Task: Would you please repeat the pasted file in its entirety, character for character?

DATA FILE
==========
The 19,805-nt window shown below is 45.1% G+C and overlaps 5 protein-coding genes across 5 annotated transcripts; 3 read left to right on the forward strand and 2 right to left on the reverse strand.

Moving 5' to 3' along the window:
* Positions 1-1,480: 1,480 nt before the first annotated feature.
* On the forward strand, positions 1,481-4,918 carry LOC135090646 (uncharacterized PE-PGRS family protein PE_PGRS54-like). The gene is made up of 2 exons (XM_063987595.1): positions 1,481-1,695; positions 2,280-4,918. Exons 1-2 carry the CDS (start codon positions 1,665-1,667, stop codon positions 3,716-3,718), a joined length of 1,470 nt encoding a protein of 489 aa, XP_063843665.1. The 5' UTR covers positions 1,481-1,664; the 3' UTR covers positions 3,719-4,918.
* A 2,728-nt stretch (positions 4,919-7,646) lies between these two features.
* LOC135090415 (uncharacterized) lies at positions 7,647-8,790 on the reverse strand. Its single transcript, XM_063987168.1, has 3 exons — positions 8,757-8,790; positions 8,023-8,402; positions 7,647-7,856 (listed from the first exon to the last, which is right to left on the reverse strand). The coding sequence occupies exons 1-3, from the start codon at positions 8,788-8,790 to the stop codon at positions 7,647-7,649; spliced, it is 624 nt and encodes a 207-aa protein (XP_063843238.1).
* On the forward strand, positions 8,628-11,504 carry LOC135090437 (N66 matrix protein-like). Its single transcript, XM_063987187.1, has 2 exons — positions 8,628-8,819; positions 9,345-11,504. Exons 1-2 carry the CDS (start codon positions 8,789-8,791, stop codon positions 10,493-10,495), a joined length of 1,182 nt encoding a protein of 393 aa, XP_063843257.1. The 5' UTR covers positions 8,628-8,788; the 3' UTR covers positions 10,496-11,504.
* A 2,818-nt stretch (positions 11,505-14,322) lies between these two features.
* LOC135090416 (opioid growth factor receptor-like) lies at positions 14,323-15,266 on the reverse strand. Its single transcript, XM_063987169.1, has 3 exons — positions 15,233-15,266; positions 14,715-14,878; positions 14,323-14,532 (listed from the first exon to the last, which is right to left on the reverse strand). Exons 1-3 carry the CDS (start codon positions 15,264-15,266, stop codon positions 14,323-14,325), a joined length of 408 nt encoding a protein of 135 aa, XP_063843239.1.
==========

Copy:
The 19,805-nt window shown below is 45.1% G+C and overlaps 5 protein-coding genes across 5 annotated transcripts; 3 read left to right on the forward strand and 2 right to left on the reverse strand.

Moving 5' to 3' along the window:
* Positions 1-1,480: 1,480 nt before the first annotated feature.
* On the forward strand, positions 1,481-4,918 carry LOC135090646 (uncharacterized PE-PGRS family protein PE_PGRS54-like). The gene is made up of 2 exons (XM_063987595.1): positions 1,481-1,695; positions 2,280-4,918. Exons 1-2 carry the CDS (start codon positions 1,665-1,667, stop codon positions 3,716-3,718), a joined length of 1,470 nt encoding a protein of 489 aa, XP_063843665.1. The 5' UTR covers positions 1,481-1,664; the 3' UTR covers positions 3,719-4,918.
* A 2,728-nt stretch (positions 4,919-7,646) lies between these two features.
* LOC135090415 (uncharacterized) lies at positions 7,647-8,790 on the reverse strand. Its single transcript, XM_063987168.1, has 3 exons — positions 8,757-8,790; positions 8,023-8,402; positions 7,647-7,856 (listed from the first exon to the last, which is right to left on the reverse strand). The coding sequence occupies exons 1-3, from the start codon at positions 8,788-8,790 to the stop codon at positions 7,647-7,649; spliced, it is 624 nt and encodes a 207-aa protein (XP_063843238.1).
* On the forward strand, positions 8,628-11,504 carry LOC135090437 (N66 matrix protein-like). Its single transcript, XM_063987187.1, has 2 exons — positions 8,628-8,819; positions 9,345-11,504. Exons 1-2 carry the CDS (start codon positions 8,789-8,791, stop codon positions 10,493-10,495), a joined length of 1,182 nt encoding a protein of 393 aa, XP_063843257.1. The 5' UTR covers positions 8,628-8,788; the 3' UTR covers positions 10,496-11,504.
* A 2,818-nt stretch (positions 11,505-14,322) lies between these two features.
* LOC135090416 (opioid growth factor receptor-like) lies at positions 14,323-15,266 on the reverse strand. Its single transcript, XM_063987169.1, has 3 exons — positions 15,233-15,266; positions 14,715-14,878; positions 14,323-14,532 (listed from the first exon to the last, which is right to left on the reverse strand). Exons 1-3 carry the CDS (start codon positions 15,264-15,266, stop codon positions 14,323-14,325), a joined length of 408 nt encoding a protein of 135 aa, XP_063843239.1.